Delta Power Equipment was one of the first equipment companies that were determined to add an economic return on investment (ROI) piece to their precision agriculture equipment. The first area of interest was on overlap control. Since 2011 (for corn and 2013 for soybeans), the plot has had an overlap trial where part of the field is double planted with 2 passes that are 90o to each other to simulate the area of the headland where overlap occurs. The purpose was to determine if the only economic aspect for automatic overlap control was seed savings or if there was a yield drag as well. The plot area in question is hand harvested to ensure accurate results. Below is the graph demonstrating the net economic impact (seed savings plus yield loss) for each acre of overlap for all years of this trial:

Headland Management:
Depending on the size/shape of a field and the size of planting equipment, it is possible to have 10% to 40% of a field as headlands. This year, a trial was proposed to be included in this site to determine:
a) how much yield loss occurred in headlands for both crops (soybeans and corn)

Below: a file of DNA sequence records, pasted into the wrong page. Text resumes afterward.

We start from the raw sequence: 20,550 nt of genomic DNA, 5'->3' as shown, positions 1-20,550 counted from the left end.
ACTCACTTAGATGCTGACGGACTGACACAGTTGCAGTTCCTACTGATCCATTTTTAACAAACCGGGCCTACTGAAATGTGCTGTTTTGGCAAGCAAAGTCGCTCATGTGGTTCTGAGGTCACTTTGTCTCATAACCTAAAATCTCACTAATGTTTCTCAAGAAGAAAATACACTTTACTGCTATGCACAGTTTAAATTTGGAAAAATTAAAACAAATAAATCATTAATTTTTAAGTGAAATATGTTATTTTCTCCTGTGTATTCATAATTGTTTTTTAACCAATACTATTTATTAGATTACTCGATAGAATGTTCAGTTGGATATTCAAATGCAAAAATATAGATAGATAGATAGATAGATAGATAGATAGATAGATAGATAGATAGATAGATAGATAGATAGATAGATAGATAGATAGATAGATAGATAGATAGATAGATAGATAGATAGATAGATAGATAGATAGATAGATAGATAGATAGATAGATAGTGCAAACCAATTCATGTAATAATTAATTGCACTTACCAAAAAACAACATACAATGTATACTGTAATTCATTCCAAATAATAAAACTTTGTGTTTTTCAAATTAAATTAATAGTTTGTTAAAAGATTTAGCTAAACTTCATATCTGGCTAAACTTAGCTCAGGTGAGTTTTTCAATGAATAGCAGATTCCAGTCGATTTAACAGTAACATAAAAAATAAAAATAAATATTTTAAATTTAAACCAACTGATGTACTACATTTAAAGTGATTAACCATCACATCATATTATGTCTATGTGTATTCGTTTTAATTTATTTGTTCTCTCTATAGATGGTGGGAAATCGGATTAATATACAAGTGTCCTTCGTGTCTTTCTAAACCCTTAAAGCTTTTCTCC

b) would it be possible to alleviate any potential yield loss by utilizing technology to plant the headlands last instead of first.

To ensure accurate measurements, this trial was hand harvested.
Corn: 12% yield loss due to headland, however planting headlands last actually doubled the loss.
Soybeans: 16% yield loss due to headland, planting headlands last reduced the loss to 13.5% but that is not very significant.

Overall, the headland management trial did demonstrate there would be value in determining the best way to minimize the lost yield potential in a significant part of fields.

Summary and Discussion:
Thanks to the dedication of Delta Power Equipment, 2014 was the 4th year of a successful partnership in developing and executing a very interesting demonstration plot that supplied great insight into potential solutions for increasing yield. Variable rate planted soybeans have received a lot of attention and the results from this site would suggest that this approach has the potential to increase soybean yields provided that suitable populations are selected for the various management zones. Corn continues to offer lots of opportunities to understand what management practices will maximize production in both variable rate populations and variable rate nitrogen. The perfect combination has not yet been determined but 2015 will allow for another year of refining and testing concepts/theories. If you have any suggestions for what you would like to see tested, do not hesitate in contacting the Technology & Innovation group at Delta Power Equipment or Veritas Farm Management.